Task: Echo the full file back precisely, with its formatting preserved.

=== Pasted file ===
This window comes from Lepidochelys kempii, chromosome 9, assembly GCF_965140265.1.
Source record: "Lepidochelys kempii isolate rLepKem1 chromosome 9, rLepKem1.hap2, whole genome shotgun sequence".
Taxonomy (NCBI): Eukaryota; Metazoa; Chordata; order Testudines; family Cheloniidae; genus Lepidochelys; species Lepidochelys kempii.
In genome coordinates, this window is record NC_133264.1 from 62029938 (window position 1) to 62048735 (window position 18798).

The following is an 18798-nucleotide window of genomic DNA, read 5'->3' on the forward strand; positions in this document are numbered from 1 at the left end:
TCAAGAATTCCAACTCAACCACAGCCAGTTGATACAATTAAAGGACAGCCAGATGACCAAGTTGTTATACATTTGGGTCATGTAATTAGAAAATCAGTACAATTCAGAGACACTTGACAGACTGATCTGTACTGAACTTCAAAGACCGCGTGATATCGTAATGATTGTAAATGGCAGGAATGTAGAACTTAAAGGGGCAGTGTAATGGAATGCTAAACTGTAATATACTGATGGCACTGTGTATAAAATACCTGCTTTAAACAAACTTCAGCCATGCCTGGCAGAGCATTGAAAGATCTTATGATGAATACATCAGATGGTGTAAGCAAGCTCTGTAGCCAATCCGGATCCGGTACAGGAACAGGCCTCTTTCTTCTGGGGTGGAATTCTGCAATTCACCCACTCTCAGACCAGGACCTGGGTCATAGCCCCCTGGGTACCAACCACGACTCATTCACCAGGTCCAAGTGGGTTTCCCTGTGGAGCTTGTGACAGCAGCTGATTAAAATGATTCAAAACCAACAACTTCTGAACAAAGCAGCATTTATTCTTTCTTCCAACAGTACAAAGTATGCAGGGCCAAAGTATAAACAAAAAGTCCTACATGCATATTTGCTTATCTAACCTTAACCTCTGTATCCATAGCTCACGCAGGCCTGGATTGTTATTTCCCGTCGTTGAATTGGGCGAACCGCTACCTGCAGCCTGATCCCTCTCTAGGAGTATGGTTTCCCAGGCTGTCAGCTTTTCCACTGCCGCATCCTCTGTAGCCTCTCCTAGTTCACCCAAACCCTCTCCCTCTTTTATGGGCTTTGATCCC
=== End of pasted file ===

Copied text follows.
This window comes from Lepidochelys kempii, chromosome 9, assembly GCF_965140265.1.
Source record: "Lepidochelys kempii isolate rLepKem1 chromosome 9, rLepKem1.hap2, whole genome shotgun sequence".
Taxonomy (NCBI): Eukaryota; Metazoa; Chordata; order Testudines; family Cheloniidae; genus Lepidochelys; species Lepidochelys kempii.
In genome coordinates, this window is record NC_133264.1 from 62029938 (window position 1) to 62048735 (window position 18798).

The following is an 18798-nucleotide window of genomic DNA, read 5'->3' on the forward strand; positions in this document are numbered from 1 at the left end:
TCAAGAATTCCAACTCAACCACAGCCAGTTGATACAATTAAAGGACAGCCAGATGACCAAGTTGTTATACATTTGGGTCATGTAATTAGAAAATCAGTACAATTCAGAGACACTTGACAGACTGATCTGTACTGAACTTCAAAGACCGCGTGATATCGTAATGATTGTAAATGGCAGGAATGTAGAACTTAAAGGGGCAGTGTAATGGAATGCTAAACTGTAATATACTGATGGCACTGTGTATAAAATACCTGCTTTAAACAAACTTCAGCCATGCCTGGCAGAGCATTGAAAGATCTTATGATGAATACATCAGATGGTGTAAGCAAGCTCTGTAGCCAATCCGGATCCGGTACAGGAACAGGCCTCTTTCTTCTGGGGTGGAATTCTGCAATTCACCCACTCTCAGACCAGGACCTGGGTCATAGCCCCCTGGGTACCAACCACGACTCATTCACCAGGTCCAAGTGGGTTTCCCTGTGGAGCTTGTGACAGCAGCTGATTAAAATGATTCAAAACCAACAACTTCTGAACAAAGCAGCATTTATTCTTTCTTCCAACAGTACAAAGTATGCAGGGCCAAAGTATAAACAAAAAGTCCTACATGCATATTTGCTTATCTAACCTTAACCTCTGTATCCATAGCTCACGCAGGCCTGGATTGTTATTTCCCGTCGTTGAATTGGGCGAACCGCTACCTGCAGCCTGATCCCTCTCTAGGAGTATGGTTTCCCAGGCTGTCAGCTTTTCCACTGCCGCATCCTCTGTAGCCTCTCCTAGTTCACCCAAACCCTCTCCCTCTTTTATGGGCTTTGATCCC